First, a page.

Darlington, like Richmond, is an older surface where you have to tip toe around the track rather than go all out every lap. While I get these types of races aren’t for everybody, this is what makes racing fun.
There’s a reason to why the last 5 races at Darlington have all been won by a driver who’s now in their 40’s. 12 of the last 13 races all saw veterans win.
Cautions are typically limited and teams have to try out different strategies. Just look at how Richmond was run. In the second stage, six cars were going to try to make it on one stop. Everyone else did it on two. While Joe Gibbs Racing had the top two cars, they were on different strategies.
It paid off when everyone pit on Lap 233 during the caution for the second stage break. Then, the first two early cautions in the final stage to go along with the different philosophies in the final 100 laps left us with what I thought was a thrilling show.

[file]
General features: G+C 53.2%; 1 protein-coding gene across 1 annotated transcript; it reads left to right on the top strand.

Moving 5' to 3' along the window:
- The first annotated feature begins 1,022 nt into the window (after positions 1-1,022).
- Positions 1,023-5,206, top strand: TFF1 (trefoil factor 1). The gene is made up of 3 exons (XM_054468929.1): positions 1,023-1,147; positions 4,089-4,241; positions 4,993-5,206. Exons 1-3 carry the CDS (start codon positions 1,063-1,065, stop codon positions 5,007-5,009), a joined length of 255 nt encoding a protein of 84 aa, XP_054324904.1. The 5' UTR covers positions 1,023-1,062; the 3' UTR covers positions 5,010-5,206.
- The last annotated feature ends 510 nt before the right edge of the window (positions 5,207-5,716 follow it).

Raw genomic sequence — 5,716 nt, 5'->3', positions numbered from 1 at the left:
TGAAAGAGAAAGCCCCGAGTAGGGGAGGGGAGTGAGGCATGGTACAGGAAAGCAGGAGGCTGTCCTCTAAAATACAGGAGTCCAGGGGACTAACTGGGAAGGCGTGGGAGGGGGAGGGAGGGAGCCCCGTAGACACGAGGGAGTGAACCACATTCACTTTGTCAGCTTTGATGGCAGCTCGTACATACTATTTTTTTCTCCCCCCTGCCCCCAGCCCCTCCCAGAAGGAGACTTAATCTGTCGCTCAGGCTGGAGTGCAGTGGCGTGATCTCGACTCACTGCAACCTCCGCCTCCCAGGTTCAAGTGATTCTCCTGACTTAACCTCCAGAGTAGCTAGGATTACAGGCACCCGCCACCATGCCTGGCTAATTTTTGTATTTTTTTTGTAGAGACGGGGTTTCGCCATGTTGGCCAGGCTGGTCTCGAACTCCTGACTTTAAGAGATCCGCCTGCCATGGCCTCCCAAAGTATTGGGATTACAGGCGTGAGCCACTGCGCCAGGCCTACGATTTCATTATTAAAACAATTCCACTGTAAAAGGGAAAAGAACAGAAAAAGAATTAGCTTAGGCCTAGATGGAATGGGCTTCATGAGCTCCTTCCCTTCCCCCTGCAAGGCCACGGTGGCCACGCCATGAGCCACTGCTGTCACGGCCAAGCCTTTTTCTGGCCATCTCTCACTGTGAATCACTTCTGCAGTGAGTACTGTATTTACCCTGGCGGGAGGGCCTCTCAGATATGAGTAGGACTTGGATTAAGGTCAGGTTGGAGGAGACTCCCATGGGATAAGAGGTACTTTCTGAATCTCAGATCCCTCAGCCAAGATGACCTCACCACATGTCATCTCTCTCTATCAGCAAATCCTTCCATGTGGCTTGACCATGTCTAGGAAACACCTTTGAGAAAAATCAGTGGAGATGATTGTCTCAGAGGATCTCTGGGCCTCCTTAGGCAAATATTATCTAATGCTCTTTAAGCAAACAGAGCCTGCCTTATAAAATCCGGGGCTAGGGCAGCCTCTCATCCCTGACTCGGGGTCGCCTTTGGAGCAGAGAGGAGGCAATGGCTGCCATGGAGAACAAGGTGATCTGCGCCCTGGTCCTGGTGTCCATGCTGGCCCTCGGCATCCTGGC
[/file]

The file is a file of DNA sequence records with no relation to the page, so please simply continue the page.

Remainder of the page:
There were stops basically every 30 or so laps with two different cycles. The tire fall off made this fun.
We had 4 green flag pit cycles in Richmond which was almost equal to the amount that we had in the first 6 races combined (5) at that point of the year.
This wasn’t the typical new school race where drivers are all bunched up in the end and can just plow over cars to get by. It was spread out and technical. You had to tip toe around the track because the harder you push, the slower you go.
At tracks like Daytona, Fontana, Vegas and Atlanta, you didn’t get that separation. Phoenix had too many cautions in the end to do the same. COTA was a road course. Richmond and now likely Darlington, will see this vintage style of racing which is why qualifying doesn’t matter as much. In quals, you get 2 laps going all out. In the race, you can’t push 100% each lap.
Darlington is always that way. You have varying strategies on when to pit. Fresh tires can gain a ton of ground and speed on those going around the track on old sets of Goodyear’s. However, eventually, the new tires fade and those on old tires will pit for new and gain the advantage. Whomever can work this game the best, usually wins and usually it’s a veteran who manages his tires over the run to limit the fall off.